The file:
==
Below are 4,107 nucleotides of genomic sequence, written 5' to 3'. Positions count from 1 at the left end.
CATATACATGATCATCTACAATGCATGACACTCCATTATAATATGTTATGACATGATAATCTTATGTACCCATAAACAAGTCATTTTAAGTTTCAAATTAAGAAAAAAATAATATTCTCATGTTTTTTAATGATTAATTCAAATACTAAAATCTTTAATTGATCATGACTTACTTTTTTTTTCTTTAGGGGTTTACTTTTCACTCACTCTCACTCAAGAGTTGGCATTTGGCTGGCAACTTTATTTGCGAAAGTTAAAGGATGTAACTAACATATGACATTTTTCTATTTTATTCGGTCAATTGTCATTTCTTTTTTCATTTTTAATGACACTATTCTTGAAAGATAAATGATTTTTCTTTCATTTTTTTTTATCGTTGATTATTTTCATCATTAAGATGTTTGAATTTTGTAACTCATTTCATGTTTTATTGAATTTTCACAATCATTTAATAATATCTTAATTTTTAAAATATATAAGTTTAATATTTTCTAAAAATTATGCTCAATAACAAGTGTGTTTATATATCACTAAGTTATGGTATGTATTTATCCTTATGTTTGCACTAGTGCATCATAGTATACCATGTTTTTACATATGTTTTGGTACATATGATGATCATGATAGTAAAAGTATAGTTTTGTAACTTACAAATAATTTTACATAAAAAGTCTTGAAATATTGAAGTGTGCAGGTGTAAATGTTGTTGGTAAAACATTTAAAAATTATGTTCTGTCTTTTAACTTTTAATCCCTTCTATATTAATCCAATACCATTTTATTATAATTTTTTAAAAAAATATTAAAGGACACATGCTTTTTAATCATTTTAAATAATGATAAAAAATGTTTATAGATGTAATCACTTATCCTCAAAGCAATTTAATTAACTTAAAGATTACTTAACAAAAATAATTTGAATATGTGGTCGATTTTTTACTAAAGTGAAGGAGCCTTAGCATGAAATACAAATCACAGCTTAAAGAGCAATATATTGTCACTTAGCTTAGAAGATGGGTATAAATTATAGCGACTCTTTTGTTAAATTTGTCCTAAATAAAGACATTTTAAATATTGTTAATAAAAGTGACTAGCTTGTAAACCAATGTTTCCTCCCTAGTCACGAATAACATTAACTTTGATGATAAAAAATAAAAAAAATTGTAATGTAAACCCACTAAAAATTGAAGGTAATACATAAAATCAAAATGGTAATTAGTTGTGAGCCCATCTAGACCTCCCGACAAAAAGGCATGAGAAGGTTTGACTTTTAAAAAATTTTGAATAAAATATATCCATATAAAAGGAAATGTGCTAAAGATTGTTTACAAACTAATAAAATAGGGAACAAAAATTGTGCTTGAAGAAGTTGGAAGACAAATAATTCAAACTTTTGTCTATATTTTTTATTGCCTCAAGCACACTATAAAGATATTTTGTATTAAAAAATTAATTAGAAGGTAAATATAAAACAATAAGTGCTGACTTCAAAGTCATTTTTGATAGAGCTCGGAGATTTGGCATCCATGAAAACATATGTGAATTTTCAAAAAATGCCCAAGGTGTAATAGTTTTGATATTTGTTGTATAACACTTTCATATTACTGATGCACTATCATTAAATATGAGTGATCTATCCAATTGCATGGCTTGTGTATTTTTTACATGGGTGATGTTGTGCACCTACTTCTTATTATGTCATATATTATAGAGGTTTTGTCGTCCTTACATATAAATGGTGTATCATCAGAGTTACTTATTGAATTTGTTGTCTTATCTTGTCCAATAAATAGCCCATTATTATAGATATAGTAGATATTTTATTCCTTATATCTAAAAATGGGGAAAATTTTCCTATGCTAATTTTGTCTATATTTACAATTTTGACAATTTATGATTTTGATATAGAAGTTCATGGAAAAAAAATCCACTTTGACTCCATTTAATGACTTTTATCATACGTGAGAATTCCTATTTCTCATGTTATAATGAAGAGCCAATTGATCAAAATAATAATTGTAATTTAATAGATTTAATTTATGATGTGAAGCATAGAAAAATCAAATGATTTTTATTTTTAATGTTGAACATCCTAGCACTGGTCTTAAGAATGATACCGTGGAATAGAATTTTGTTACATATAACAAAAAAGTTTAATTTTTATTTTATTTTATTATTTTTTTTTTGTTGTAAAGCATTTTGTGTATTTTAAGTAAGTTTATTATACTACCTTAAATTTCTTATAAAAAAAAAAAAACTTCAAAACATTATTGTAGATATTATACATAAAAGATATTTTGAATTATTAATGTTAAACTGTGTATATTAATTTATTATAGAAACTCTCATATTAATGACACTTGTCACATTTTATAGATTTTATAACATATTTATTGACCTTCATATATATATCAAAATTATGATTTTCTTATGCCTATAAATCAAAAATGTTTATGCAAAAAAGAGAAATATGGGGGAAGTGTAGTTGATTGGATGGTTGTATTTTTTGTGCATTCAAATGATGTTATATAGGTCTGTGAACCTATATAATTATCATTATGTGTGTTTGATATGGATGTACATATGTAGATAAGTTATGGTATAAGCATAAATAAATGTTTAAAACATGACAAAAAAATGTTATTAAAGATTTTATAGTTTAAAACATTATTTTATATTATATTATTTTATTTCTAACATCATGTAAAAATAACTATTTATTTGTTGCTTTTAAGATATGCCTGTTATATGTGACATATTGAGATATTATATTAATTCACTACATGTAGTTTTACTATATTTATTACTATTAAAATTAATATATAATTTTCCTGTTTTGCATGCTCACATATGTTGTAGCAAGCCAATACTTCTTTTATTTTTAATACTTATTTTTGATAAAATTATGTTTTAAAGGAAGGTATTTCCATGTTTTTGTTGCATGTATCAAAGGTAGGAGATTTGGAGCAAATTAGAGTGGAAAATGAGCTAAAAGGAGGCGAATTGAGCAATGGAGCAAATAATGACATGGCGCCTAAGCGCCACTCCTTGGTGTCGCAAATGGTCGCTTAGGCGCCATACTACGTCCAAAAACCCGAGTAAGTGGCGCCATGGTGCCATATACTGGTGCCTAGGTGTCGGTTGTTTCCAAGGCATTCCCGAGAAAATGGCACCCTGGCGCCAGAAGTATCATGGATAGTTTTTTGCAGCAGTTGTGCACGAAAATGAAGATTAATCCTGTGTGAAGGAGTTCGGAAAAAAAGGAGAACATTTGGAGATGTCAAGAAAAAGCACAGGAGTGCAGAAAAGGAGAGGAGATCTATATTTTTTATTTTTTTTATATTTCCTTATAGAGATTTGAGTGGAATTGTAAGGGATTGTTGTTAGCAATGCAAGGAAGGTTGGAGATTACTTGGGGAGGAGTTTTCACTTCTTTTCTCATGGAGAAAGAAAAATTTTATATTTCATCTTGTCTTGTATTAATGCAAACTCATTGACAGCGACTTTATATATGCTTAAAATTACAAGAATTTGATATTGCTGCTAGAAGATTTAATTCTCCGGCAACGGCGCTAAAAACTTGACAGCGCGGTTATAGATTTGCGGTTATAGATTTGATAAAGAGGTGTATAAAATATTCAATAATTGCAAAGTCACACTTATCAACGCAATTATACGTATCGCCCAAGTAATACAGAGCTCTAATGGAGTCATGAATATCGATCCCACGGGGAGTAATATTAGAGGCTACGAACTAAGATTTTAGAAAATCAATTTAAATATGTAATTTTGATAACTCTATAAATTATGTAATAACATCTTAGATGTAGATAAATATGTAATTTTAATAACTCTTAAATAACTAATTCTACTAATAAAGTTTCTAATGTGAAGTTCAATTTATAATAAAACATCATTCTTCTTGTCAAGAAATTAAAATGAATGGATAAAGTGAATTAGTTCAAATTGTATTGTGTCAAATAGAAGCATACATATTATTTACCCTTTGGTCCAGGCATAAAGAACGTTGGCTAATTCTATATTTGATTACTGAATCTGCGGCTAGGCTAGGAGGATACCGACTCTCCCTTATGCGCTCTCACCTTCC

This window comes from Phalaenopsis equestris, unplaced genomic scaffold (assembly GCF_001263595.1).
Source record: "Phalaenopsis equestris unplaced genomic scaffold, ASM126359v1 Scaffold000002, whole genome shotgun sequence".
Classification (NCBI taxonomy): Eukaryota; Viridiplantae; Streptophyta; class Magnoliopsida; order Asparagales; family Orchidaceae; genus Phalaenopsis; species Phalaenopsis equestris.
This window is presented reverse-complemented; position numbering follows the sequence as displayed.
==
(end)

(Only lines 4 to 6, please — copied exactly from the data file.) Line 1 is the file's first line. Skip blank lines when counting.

Source record: "Phalaenopsis equestris unplaced genomic scaffold, ASM126359v1 Scaffold000002, whole genome shotgun sequence".
Classification (NCBI taxonomy): Eukaryota; Viridiplantae; Streptophyta; class Magnoliopsida; order Asparagales; family Orchidaceae; genus Phalaenopsis; species Phalaenopsis equestris.
This window is presented reverse-complemented; position numbering follows the sequence as displayed.